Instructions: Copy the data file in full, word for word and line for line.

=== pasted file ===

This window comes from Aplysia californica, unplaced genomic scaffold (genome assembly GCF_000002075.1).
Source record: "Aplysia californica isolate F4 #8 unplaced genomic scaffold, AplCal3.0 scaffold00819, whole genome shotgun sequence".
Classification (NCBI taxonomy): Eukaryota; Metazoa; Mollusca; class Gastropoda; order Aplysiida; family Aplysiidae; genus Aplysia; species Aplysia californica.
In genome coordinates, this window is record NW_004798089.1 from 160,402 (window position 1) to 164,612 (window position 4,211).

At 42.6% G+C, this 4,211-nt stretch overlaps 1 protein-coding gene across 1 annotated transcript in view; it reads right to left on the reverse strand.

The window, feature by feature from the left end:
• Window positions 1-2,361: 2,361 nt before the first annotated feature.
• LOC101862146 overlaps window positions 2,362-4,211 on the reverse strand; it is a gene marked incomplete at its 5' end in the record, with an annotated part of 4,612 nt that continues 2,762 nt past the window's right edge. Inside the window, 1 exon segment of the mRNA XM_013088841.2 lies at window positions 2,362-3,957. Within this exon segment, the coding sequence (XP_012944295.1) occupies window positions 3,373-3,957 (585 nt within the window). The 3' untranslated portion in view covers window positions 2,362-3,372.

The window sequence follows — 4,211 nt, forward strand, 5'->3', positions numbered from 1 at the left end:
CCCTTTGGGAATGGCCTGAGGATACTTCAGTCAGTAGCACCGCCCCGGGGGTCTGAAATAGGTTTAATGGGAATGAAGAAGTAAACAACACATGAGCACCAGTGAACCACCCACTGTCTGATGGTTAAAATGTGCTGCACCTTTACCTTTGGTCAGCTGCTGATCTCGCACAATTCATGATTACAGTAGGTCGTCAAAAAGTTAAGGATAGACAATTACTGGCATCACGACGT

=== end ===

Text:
This window comes from Aplysia californica, unplaced genomic scaffold (genome assembly GCF_000002075.1).
Source record: "Aplysia californica isolate F4 #8 unplaced genomic scaffold, AplCal3.0 scaffold00819, whole genome shotgun sequence".
Classification (NCBI taxonomy): Eukaryota; Metazoa; Mollusca; class Gastropoda; order Aplysiida; family Aplysiidae; genus Aplysia; species Aplysia californica.
In genome coordinates, this window is record NW_004798089.1 from 160,402 (window position 1) to 164,612 (window position 4,211).

At 42.6% G+C, this 4,211-nt stretch overlaps 1 protein-coding gene across 1 annotated transcript in view; it reads right to left on the reverse strand.

The window, feature by feature from the left end:
• Window positions 1-2,361: 2,361 nt before the first annotated feature.
• LOC101862146 overlaps window positions 2,362-4,211 on the reverse strand; it is a gene marked incomplete at its 5' end in the record, with an annotated part of 4,612 nt that continues 2,762 nt past the window's right edge. Inside the window, 1 exon segment of the mRNA XM_013088841.2 lies at window positions 2,362-3,957. Within this exon segment, the coding sequence (XP_012944295.1) occupies window positions 3,373-3,957 (585 nt within the window). The 3' untranslated portion in view covers window positions 2,362-3,372.

The window sequence follows — 4,211 nt, forward strand, 5'->3', positions numbered from 1 at the left end:
CCCTTTGGGAATGGCCTGAGGATACTTCAGTCAGTAGCACCGCCCCGGGGGTCTGAAATAGGTTTAATGGGAATGAAGAAGTAAACAACACATGAGCACCAGTGAACCACCCACTGTCTGATGGTTAAAATGTGCTGCACCTTTACCTTTGGTCAGCTGCTGATCTCGCACAATTCATGATTACAGTAGGTCGTCAAAAAGTTAAGGATAGACAATTACTGGCATCACGACGT